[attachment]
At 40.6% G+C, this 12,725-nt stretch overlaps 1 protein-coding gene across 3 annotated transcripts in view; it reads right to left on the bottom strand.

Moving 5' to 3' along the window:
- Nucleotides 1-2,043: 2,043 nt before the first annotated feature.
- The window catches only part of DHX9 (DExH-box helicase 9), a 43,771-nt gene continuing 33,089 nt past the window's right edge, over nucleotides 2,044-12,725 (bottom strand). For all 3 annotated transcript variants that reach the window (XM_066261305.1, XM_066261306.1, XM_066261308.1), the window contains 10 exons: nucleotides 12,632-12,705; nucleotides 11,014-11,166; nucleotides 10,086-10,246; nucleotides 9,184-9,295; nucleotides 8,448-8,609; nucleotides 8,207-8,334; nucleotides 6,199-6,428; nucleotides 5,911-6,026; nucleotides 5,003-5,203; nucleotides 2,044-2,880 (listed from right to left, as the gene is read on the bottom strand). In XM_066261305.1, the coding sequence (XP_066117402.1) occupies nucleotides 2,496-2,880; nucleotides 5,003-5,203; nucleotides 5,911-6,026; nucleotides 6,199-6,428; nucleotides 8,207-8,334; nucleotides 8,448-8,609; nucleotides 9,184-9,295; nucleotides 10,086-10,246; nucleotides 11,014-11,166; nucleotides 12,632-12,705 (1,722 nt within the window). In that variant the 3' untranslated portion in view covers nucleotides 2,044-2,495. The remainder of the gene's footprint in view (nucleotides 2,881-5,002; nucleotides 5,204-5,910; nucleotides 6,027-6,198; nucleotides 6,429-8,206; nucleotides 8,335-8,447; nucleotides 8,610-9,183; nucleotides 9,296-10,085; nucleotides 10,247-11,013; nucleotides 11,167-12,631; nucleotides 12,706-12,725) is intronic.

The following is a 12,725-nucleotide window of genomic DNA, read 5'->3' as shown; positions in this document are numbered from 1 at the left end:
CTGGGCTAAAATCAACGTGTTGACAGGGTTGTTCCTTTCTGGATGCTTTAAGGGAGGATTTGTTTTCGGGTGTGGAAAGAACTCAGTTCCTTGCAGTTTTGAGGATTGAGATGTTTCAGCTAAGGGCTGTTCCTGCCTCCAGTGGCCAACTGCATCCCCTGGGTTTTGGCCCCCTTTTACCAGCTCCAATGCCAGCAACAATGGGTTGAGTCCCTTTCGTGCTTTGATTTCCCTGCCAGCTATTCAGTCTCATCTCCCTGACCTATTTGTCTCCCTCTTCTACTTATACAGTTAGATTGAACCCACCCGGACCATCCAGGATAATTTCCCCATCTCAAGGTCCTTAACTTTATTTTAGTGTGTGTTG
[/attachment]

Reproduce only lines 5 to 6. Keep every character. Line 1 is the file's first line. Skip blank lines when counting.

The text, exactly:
The following is a 12,725-nucleotide window of genomic DNA, read 5'->3' as shown; positions in this document are numbered from 1 at the left end:
CTGGGCTAAAATCAACGTGTTGACAGGGTTGTTCCTTTCTGGATGCTTTAAGGGAGGATTTGTTTTCGGGTGTGGAAAGAACTCAGTTCCTTGCAGTTTTGAGGATTGAGATGTTTCAGCTAAGGGCTGTTCCTGCCTCCAGTGGCCAACTGCATCCCCTGGGTTTTGGCCCCCTTTTACCAGCTCCAATGCCAGCAACAATGGGTTGAGTCCCTTTCGTGCTTTGATTTCCCTGCCAGCTATTCAGTCTCATCTCCCTGACCTATTTGTCTCCCTCTTCTACTTATACAGTTAGATTGAACCCACCCGGACCATCCAGGATAATTTCCCCATCTCAAGGTCCTTAACTTTATTTTAGTGTGTGTTG